Referate und Hausarbeiten : Religion
Sholom Aleichem- The Fiddler on the roof
--- Fiddler on the roof ---
Sholom Aleichem, the pseudonym of Sholom Yakov Rabinowitz, whose name is actually a conventional Yiddish greeting meaning “Peace be with you”, was born in the Ukraine to a wealthy father who was a religious scholar. At age 12 Sholom Aleichem’s family met with hard times and a reversal of fortune, shortly after which his mother died of cholera. He began his writing career in the early 1880s when Jews in western Russia were coming increasingly under attack and the hateful word “pogrom” (an oftentimes governmentally dictated persecution or even massacre) became more and common. As a result of the increasingly frequent pogroms and the restrictive laws associated with them, Jews in Western Europe became increasingly dislocated.
The dislocation, which was meant to fragment and destroy Jewish culture, miraculously had the opposite effect. Dislocation caused an increased cultural awakening. As a result, a movement to establish a body of literature in Yiddish, the everyday language of the Western European Jews, gained steam. Yiddish, which derives from Middle High German but draws its vocabulary from Hebrew, Russian, Polish, and English (among a few others), had been, up to this point, considered an inappropriate language for literature. Sholom Aleichem became one of the premier Yiddish writers and as Jewish life became more and more fragmented through displacement, he helped unify people through his stories.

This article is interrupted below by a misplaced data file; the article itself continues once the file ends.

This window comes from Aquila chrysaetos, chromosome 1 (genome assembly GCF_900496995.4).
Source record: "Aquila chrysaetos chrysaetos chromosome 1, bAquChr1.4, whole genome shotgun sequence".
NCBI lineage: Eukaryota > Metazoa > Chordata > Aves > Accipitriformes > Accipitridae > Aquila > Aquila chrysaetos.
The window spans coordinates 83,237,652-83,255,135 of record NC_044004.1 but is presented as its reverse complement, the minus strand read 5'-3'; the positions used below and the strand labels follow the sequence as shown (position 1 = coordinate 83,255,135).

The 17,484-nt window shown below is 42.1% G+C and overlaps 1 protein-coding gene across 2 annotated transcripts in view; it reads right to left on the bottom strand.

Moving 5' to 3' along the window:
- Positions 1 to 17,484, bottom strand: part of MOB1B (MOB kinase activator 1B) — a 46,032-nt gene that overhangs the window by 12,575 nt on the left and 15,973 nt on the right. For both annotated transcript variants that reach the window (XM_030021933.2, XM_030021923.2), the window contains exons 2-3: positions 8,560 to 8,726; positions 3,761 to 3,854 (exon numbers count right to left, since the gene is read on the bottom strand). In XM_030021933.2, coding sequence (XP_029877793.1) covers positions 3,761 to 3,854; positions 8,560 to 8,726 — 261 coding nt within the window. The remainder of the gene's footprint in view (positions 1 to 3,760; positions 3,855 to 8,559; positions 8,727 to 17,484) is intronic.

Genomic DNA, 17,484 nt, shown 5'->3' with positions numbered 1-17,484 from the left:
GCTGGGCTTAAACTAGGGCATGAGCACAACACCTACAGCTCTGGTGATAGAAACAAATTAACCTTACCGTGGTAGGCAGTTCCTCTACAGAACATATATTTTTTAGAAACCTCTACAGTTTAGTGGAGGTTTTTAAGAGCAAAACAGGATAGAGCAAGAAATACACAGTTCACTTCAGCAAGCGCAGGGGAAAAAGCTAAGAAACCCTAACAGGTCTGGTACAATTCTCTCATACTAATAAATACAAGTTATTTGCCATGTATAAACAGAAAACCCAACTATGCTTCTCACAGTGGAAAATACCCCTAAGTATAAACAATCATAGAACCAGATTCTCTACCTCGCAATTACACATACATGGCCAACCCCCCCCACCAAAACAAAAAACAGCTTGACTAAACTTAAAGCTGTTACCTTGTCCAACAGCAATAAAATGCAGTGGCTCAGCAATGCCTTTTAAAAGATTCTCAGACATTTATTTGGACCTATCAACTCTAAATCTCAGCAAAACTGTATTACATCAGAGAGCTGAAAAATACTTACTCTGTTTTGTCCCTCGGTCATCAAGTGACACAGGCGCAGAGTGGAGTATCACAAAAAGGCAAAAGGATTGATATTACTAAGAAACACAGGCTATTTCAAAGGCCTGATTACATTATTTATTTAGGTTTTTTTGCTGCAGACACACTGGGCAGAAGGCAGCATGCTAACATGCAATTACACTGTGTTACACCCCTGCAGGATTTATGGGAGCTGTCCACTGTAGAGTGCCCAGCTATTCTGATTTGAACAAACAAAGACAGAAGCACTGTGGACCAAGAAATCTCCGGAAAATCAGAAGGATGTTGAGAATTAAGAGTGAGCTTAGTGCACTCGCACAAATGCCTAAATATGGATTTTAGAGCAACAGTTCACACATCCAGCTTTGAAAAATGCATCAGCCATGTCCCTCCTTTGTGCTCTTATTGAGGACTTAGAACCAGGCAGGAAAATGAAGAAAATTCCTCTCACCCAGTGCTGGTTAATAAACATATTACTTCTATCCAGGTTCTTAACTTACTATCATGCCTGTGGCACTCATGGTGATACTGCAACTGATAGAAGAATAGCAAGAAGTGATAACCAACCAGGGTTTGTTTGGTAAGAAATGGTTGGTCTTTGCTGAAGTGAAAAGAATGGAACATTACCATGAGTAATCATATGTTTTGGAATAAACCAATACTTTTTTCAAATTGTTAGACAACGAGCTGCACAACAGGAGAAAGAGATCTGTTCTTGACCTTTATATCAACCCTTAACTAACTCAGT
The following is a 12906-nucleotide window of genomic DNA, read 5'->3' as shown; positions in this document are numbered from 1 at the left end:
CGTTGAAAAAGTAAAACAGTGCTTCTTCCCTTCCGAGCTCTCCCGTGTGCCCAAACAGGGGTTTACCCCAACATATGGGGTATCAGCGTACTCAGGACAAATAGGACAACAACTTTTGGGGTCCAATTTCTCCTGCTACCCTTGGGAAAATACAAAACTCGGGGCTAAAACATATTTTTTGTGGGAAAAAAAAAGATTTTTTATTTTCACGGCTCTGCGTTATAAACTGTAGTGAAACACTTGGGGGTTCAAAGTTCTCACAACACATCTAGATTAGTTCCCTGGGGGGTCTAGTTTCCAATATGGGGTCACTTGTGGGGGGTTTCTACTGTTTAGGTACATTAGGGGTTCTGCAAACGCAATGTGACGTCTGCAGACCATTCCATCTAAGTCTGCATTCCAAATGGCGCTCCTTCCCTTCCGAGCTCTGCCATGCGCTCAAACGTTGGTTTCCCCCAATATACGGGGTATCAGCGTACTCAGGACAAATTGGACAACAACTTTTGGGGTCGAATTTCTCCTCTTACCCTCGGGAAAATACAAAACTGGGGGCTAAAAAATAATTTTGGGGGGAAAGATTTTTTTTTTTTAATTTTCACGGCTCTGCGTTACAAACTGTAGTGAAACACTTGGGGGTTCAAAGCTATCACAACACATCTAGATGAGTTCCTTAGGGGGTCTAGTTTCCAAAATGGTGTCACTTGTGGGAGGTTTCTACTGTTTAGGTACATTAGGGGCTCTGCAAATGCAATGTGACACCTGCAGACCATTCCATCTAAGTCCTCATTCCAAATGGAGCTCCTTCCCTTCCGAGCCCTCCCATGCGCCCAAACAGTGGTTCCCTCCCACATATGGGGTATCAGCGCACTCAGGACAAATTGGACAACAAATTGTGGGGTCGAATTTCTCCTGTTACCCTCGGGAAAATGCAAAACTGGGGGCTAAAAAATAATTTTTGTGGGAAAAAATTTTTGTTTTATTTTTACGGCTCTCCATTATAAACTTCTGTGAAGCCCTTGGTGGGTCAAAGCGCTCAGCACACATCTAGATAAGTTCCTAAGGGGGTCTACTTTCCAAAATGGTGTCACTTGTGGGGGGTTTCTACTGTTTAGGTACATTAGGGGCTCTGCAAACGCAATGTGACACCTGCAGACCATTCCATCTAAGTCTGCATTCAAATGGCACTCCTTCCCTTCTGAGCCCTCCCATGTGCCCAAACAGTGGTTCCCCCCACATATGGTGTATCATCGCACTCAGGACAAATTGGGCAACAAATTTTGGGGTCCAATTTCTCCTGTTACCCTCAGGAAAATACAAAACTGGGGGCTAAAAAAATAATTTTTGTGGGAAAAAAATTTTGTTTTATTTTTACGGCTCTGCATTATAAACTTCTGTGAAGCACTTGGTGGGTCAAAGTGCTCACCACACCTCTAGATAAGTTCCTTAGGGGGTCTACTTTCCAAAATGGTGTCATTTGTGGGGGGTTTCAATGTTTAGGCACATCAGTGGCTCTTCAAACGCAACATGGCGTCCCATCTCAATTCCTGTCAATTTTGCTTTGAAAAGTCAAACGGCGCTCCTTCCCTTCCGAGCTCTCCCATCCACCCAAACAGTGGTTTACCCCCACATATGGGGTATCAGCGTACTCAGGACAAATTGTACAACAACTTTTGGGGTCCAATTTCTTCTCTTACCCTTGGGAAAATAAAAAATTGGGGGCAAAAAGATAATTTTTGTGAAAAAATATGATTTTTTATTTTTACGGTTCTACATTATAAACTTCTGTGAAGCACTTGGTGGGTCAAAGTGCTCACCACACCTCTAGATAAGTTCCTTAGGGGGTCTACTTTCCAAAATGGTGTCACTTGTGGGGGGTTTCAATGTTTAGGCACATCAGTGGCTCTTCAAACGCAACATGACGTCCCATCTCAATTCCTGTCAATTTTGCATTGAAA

As a child, Aleichem wrote, encouraged by his father, even during times of his family hardship. Despite the family set- back at age 12, eventually his father’s fortunes changed and at that point Sholom Aleichem pursued his secondary education. He never attended a university, however. Instead, he joined the Army and upon being discharged, worked as a rabineer (or government rabbi) for three years.
As a child, and even into his early adult years, Aleichem wrote in Hebrew and Russian, the acceptable langu...